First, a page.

Exploring the intersections of race, gender and sexuality, Sáenz tells a moving coming of age story about two boys discovering who they are. Recipient of the Stonewall Book Award, this book is a part of a new generation of young adult books that deals frankly with being a young gay individual. Sáenz’ novel is not focused on the coming out process but rather about simply being gay and learning what meaning that has in this world. The two protagonists—Aristotle and Dante—will inevitably become members of a proud and lasting gay canon of literature.
Book 5: The Picture of Dorian Gray by Oscar Wilde
An essential read for any gay literary scholar, Wilde’s novel serves as a powerful critique of Victorian society. With homoerotic tones present throughout the pages, the novel provides a glimpse into a life of hedonism and a fear of aging. In a way, this novel serves as a starting point for the blooming of a gay literary tradition, throwing open the doors that had been partially closed for so long. Themes from the novel have resonated throughout the gay and bisexual literature of the 20th and 21st century.
Book 6: Oscar Wilde: The Unrepentant Years by Nicholas Frankel
While The Picture of Dorian Grey was certainly one of his best works, Oscar Wilde’s contributions extend far beyond this one piece of literature. Frankel’s account of the last few years of Wilde’s life do away with the misconception that Wilde never recovered from his time in prison, demonstrating that they were spent in the same way he spent the rest of his life—without remorse. This biography demonstrates how Wilde was a literary force even in his declining years, and it serves as a moving tribute to the man who brought forth a century of “the love that dare not speak its name.”
Book 9: Ishmael: An Adventure of the Mind and Spirit by Daniel Quinn
This novel challenges everything I have ever been taught about what it means to be human and opened my eyes to a whole new way of thinking about the world. Quinn manages to both entertain and educate with this highly accessible work, writing a piece which is sure to challenge those who are completely enamored with the idea of human exceptionalism. Though I wish Quinn extended his exploration to how societal issues such as sexism, racism, and heteronormativity stem from the mindset his characters discuss in the novel, this piece undoubtedly stands as an incredible social stance on the havoc humans are wrecking on the planet.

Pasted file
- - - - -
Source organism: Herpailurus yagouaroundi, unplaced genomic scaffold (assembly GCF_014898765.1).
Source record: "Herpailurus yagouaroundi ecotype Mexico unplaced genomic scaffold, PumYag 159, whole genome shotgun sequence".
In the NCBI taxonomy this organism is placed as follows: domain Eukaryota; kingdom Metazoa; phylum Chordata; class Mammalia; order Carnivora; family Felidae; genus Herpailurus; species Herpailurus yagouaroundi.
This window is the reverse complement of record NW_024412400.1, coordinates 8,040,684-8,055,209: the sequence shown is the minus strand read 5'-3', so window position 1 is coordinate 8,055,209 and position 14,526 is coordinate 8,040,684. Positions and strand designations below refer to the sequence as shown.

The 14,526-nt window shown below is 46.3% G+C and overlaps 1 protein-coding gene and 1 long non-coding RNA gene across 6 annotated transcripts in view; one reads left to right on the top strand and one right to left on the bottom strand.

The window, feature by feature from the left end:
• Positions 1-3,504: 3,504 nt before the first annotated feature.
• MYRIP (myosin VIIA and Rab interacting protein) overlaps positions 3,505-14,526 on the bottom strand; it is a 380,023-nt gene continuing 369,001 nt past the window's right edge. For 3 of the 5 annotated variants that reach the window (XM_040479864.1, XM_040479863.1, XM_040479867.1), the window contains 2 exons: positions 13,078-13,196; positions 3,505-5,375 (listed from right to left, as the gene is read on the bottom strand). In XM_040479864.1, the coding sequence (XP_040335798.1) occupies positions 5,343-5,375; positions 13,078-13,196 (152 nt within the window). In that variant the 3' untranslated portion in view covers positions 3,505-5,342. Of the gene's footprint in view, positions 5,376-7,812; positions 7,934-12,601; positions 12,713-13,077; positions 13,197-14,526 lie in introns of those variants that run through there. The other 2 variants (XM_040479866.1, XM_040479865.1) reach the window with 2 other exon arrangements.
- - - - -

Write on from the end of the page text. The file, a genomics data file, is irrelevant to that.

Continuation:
Book 10: People Who Eat Darkness: The True Story of a Young Woman Who Vanished from the Streets of Tokyo – and the Evil That Swallowed Her Up by Richard Lloyd Parry
(This is my favorite book read during the month of January.)
An incredibly well-written true crime story about a young woman who was swallowed whole by the darkness which lurks in humanity. Parry uses his journalistic abilities to tell the tale of Lucie Blackman, a British national who was raped and murdered while working in Japan. Drawing upon interviews, court proceedings, and his own research, Parry reconstructs a harrowing narrative which delves deep into a hidden world of evil. This book is worthy of the highest praise for its clarity and insight into Blackman’s story.
The following is a list of books I also read this month but did not particularly enjoy: Book 7-All Things Lose Thousands of Times by Angela Peñaredondo, Book 8-Manhattan Beach by Jennifer Egan, and Book 11-The Triggering Town: Lecture and Essays on Poetry and Writing by Richard Hugo.
If you have read any of the books I mentioned in this post, please let us know what you thought of them in the comments below.